In literature, the climax is the point at which the narrative tension reaches its...
The word "climax" is defined by the Oxford English Dictionary as:
The culmination, peak, or apex of something; the most important or exciting part of a film, contest, etc., usually happening near the end.
In literature, the climax is the point at which the narrative tension reaches its highest pitch and can no longer be sustained. The tension is often released by some kind of crisis, defined as "a vitally important or decisive stage in the progress of anything; a turning-point," which forces the action to a resolution.
The Iliad begins with "the rage of Peleus' son Achilles," and climaxes when that rage results in the death of Hector, prince of Troy.
The poem starts at the end of a very long war, in which neither side has made any significant progress for some time. All the participants are tired and disaffected. A minor disagreement between Achilles and Agamemnon turns into a major falling-out with huge ramifications, as Achilles, foremost among warriors, withdraws from the battlefield. The Achaeans lose their best man and their morale is badly damaged.
Meanwhile the Trojans, led by Hector, take notice of Achilles' absence. They have been under siege for a decade, and unable to throw off the Achaeans largely due to Achilles' prowess in battle. With Achilles no longer in play, Hector sees an advantage for the Trojans and presses it for all it's worth. The war, which has been at a stalemate, comes roaring back to life, and the Achaeans are beaten back from the walls of Troy as far as their own ships. When the Trojans set the Achaean ships on fire, trapping the soldiers on the shoreline, Achilles' dearest friend, Patroclus, joins the battle, dressed in Achilles' armor in an attempt to rally the troops and fend off the Trojan advance. Hector kills Patroclus in combat.
Achilles is devastated. His anger towards Agamemnon forgotten, he reenters the battlefield and cuts a bloody swathe across it, furious for revenge. The Achaeans take courage from Achilles' presence and throw the Trojans back, killing hundreds. The Trojan army retreats behind the city walls—all except Hector, who stands before Troy's gates and waits for Achilles to come for him. His father, King Priam, begs him to come within the walls, saying Achilles has already killed so many of Hector's brothers; he, Priam, cannot stand to lose another son. Hector refuses to yield, however, and holds his ground until Achilles is almost upon him, determined to kill Achilles or be killed by him rather than retreat:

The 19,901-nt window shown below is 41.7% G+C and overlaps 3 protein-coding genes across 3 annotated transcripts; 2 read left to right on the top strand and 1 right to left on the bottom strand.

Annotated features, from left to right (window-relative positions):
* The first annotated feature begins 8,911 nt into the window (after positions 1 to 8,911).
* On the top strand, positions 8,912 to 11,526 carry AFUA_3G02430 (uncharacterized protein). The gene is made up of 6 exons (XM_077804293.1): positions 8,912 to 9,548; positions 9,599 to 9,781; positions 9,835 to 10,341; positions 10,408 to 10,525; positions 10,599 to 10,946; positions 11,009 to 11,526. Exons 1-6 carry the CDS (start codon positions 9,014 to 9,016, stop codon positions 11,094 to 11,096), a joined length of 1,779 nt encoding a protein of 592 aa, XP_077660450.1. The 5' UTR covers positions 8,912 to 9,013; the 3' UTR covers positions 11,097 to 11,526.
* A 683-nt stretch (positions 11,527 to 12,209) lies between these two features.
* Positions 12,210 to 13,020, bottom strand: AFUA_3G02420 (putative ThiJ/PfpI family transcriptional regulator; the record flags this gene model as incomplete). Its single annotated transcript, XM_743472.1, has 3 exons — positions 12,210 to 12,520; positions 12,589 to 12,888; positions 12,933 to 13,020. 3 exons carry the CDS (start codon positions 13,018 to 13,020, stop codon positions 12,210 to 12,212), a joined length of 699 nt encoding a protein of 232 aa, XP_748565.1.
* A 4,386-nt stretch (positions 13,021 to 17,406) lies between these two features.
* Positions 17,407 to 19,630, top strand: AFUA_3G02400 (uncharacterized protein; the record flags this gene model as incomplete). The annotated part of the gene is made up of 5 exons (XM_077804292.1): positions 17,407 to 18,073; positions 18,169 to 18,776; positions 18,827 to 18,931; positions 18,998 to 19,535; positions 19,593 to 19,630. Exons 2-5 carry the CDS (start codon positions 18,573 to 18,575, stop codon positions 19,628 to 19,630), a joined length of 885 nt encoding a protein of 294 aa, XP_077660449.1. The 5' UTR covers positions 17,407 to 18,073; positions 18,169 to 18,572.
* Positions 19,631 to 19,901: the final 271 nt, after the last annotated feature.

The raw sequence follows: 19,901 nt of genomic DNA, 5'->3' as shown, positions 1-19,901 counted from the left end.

...Better by far for me
to stand up to Achilles, kill him, come home alive
or die at his hands in glory out before the walls.
...So [Hector] wavered,
waiting there but Achilles was closing on him now
like the god of war...
But as Achilles draws closer, Hector's nerve fails, and he takes off running:
Hector looked up, saw him, started to tremble,
nerve gone, he could hold his ground no longer,
he left the gates behind and away he fled in fear and
Achilles went for him, fast, sure of his speed
as the wild mountain hawk ...
breakneck on in fury
with Hector fleeing along the walls of Troy,
fast as his legs would go.
... they raced, one escaping, one in pursuit
and the one who fled was great but the one pursuing
greater, even greater-their pace mounting in speed
since both men strove, not for a sacrificial beast
or oxhide trophy, prizes runners fight for, no,
they raced for the life of Hector breaker of horses.
All the action of the war these past ten years is now honed to the knifepoint of these two men, Achilles and Hector, confronting each other at last. They are the proxies of their respective armies, Achaean and Trojan, and the outcome of their confrontation will determine the final course of the entire war. These men are individually more important than all the other characters in the poem; the gods' interference in the war is centred largely around the two of them. This climactic scene of Achilles running towards Hector before the city gates is a depiction of an unstoppable force meeting an (almost) immovable object—the results, more than climactic, are cataclysmic. Achilles catches up to Hector and kills him savagely, lashing Hector's corpse to his chariot and dragging it around the walls of Troy to the horror of the citizens watching from above. The spirit of the Trojan army is destroyed.
The final few books of the poem comprise the denouement, describing how Achilles' rage gives way to grief for Patroclus, which allows him to empathise with the grief King Priam feels for his dead son, Hector. Achilles returns the body of Hector to the Trojans, and the poem ends.
(All quotes are from the Robert Fagles translation of the Iliad.)